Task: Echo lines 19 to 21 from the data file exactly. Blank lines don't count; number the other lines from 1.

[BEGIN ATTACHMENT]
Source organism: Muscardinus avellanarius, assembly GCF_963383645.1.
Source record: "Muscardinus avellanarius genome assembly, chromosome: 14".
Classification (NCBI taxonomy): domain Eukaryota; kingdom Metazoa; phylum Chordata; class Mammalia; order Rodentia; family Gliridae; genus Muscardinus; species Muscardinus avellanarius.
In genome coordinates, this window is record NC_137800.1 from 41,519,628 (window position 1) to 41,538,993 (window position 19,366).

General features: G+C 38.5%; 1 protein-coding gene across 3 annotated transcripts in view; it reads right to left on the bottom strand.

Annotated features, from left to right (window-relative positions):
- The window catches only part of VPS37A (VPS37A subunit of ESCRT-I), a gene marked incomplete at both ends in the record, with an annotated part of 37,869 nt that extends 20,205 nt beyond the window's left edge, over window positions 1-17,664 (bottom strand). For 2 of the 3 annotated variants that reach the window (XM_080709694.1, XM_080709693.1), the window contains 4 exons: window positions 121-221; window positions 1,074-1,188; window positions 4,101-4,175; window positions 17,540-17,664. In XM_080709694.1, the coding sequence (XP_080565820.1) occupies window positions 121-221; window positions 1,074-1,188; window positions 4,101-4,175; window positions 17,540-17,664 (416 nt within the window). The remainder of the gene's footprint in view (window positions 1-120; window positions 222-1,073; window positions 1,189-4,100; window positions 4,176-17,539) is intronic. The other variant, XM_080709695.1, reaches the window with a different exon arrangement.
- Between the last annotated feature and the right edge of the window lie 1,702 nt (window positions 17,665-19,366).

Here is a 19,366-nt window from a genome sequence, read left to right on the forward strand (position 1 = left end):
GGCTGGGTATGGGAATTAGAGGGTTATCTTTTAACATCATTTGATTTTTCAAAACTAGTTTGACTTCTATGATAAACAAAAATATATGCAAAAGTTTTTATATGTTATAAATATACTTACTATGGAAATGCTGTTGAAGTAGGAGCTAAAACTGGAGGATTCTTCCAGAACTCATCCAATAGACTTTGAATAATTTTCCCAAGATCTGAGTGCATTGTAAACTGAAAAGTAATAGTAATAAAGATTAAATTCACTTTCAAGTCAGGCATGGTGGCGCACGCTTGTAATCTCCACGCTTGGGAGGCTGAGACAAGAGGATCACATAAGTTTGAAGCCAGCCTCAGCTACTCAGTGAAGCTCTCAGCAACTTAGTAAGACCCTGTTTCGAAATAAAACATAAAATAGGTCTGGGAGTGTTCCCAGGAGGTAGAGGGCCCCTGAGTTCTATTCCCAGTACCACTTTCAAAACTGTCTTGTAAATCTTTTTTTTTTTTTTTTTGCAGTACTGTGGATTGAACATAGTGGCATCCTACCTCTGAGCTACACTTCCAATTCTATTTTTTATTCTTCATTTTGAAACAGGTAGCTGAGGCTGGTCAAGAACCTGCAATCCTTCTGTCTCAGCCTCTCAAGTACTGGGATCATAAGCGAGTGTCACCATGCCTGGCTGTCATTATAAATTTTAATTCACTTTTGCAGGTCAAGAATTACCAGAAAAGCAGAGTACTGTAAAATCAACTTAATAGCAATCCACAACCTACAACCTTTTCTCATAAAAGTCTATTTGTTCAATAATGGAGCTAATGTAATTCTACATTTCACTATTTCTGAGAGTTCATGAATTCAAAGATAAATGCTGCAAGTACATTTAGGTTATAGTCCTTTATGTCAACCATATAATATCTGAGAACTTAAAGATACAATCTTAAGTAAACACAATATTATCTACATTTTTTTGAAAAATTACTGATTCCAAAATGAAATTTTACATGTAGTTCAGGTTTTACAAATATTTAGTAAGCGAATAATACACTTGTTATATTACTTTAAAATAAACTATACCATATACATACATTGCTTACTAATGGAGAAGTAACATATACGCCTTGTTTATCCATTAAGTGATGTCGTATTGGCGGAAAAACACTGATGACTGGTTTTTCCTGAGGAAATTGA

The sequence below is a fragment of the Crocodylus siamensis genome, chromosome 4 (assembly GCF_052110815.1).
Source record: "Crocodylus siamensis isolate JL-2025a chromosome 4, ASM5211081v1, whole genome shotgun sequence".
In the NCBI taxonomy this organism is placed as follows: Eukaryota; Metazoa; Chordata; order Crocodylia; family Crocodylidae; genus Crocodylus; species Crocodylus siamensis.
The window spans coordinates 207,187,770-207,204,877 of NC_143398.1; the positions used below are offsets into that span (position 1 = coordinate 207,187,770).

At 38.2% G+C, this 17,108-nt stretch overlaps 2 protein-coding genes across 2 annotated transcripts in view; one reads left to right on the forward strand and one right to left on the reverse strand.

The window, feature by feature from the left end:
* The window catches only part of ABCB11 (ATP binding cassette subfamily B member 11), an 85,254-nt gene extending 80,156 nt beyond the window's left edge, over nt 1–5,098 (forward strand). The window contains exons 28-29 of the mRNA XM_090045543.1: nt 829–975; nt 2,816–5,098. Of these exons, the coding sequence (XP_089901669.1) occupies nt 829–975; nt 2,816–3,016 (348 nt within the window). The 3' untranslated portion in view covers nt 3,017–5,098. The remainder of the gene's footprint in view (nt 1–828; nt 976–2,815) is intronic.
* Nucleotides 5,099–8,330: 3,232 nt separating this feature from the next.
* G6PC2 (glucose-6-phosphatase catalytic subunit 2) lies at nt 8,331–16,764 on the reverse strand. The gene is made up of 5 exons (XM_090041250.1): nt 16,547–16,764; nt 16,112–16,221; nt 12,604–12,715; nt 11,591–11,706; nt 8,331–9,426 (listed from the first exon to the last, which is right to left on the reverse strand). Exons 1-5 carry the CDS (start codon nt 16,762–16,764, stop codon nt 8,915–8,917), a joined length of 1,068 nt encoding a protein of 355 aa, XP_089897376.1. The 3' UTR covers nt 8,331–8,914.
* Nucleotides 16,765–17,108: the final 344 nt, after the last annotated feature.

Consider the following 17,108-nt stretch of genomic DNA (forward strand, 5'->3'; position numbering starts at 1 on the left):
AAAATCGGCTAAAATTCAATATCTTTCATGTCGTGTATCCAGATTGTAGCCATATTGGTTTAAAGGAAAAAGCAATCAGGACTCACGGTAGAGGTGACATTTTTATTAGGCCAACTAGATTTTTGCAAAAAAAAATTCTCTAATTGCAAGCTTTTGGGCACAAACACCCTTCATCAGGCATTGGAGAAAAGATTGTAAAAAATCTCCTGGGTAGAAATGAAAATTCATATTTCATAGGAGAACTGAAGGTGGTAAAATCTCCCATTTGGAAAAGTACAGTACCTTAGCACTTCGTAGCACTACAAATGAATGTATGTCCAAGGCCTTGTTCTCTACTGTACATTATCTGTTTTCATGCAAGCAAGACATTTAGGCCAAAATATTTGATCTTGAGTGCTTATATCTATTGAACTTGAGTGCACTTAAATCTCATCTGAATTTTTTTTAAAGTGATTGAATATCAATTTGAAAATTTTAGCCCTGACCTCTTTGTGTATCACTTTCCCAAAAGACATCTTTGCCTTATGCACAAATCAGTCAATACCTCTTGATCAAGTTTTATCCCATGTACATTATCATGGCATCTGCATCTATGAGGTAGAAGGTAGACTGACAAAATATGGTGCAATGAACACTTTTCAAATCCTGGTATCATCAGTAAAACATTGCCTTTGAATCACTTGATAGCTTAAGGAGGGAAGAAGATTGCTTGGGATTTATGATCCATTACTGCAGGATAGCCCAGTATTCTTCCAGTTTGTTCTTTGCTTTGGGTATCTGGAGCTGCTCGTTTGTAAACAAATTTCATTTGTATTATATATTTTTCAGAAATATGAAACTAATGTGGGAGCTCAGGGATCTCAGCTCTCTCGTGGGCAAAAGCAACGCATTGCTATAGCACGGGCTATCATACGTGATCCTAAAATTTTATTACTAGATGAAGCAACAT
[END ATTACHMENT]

* G6PC2 (glucose-6-phosphatase catalytic subunit 2) lies at nt 8,331–16,764 on the reverse strand. The gene is made up of 5 exons (XM_090041250.1): nt 16,547–16,764; nt 16,112–16,221; nt 12,604–12,715; nt 11,591–11,706; nt 8,331–9,426 (listed from the first exon to the last, which is right to left on the reverse strand). Exons 1-5 carry the CDS (start codon nt 16,762–16,764, stop codon nt 8,915–8,917), a joined length of 1,068 nt encoding a protein of 355 aa, XP_089897376.1. The 3' UTR covers nt 8,331–8,914.
* Nucleotides 16,765–17,108: the final 344 nt, after the last annotated feature.

Consider the following 17,108-nt stretch of genomic DNA (forward strand, 5'->3'; position numbering starts at 1 on the left):